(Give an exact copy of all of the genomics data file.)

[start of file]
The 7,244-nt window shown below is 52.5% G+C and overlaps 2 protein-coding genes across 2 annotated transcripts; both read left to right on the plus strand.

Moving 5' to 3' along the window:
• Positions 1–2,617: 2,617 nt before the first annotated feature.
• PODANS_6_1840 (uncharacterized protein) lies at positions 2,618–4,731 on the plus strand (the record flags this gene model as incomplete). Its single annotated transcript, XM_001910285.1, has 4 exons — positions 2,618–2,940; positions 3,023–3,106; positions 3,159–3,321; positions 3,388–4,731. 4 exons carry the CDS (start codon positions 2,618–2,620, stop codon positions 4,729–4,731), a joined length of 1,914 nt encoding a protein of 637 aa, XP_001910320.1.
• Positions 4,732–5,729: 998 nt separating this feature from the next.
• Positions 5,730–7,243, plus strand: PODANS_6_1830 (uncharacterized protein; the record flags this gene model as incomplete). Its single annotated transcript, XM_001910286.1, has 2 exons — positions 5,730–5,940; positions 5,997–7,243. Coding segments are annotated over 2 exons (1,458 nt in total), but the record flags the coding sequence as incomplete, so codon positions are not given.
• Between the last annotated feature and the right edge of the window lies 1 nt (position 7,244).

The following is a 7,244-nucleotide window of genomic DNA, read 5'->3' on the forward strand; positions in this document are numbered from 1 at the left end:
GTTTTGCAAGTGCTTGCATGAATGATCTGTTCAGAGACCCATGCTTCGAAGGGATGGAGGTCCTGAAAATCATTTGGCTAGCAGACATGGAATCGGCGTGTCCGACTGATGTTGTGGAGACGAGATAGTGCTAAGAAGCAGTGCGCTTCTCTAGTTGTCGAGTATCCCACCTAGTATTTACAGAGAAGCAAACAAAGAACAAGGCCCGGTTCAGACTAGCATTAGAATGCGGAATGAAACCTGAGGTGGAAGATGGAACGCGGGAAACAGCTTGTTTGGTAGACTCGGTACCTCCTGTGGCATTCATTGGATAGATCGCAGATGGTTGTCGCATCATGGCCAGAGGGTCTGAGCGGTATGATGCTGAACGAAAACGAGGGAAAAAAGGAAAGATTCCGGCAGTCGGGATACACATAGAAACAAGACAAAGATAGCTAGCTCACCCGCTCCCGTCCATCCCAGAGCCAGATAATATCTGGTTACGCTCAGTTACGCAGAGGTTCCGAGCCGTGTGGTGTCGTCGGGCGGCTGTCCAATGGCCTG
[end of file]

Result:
The 7,244-nt window shown below is 52.5% G+C and overlaps 2 protein-coding genes across 2 annotated transcripts; both read left to right on the plus strand.

Moving 5' to 3' along the window:
• Positions 1–2,617: 2,617 nt before the first annotated feature.
• PODANS_6_1840 (uncharacterized protein) lies at positions 2,618–4,731 on the plus strand (the record flags this gene model as incomplete). Its single annotated transcript, XM_001910285.1, has 4 exons — positions 2,618–2,940; positions 3,023–3,106; positions 3,159–3,321; positions 3,388–4,731. 4 exons carry the CDS (start codon positions 2,618–2,620, stop codon positions 4,729–4,731), a joined length of 1,914 nt encoding a protein of 637 aa, XP_001910320.1.
• Positions 4,732–5,729: 998 nt separating this feature from the next.
• Positions 5,730–7,243, plus strand: PODANS_6_1830 (uncharacterized protein; the record flags this gene model as incomplete). Its single annotated transcript, XM_001910286.1, has 2 exons — positions 5,730–5,940; positions 5,997–7,243. Coding segments are annotated over 2 exons (1,458 nt in total), but the record flags the coding sequence as incomplete, so codon positions are not given.
• Between the last annotated feature and the right edge of the window lies 1 nt (position 7,244).

The following is a 7,244-nucleotide window of genomic DNA, read 5'->3' on the forward strand; positions in this document are numbered from 1 at the left end:
GTTTTGCAAGTGCTTGCATGAATGATCTGTTCAGAGACCCATGCTTCGAAGGGATGGAGGTCCTGAAAATCATTTGGCTAGCAGACATGGAATCGGCGTGTCCGACTGATGTTGTGGAGACGAGATAGTGCTAAGAAGCAGTGCGCTTCTCTAGTTGTCGAGTATCCCACCTAGTATTTACAGAGAAGCAAACAAAGAACAAGGCCCGGTTCAGACTAGCATTAGAATGCGGAATGAAACCTGAGGTGGAAGATGGAACGCGGGAAACAGCTTGTTTGGTAGACTCGGTACCTCCTGTGGCATTCATTGGATAGATCGCAGATGGTTGTCGCATCATGGCCAGAGGGTCTGAGCGGTATGATGCTGAACGAAAACGAGGGAAAAAAGGAAAGATTCCGGCAGTCGGGATACACATAGAAACAAGACAAAGATAGCTAGCTCACCCGCTCCCGTCCATCCCAGAGCCAGATAATATCTGGTTACGCTCAGTTACGCAGAGGTTCCGAGCCGTGTGGTGTCGTCGGGCGGCTGTCCAATGGCCTG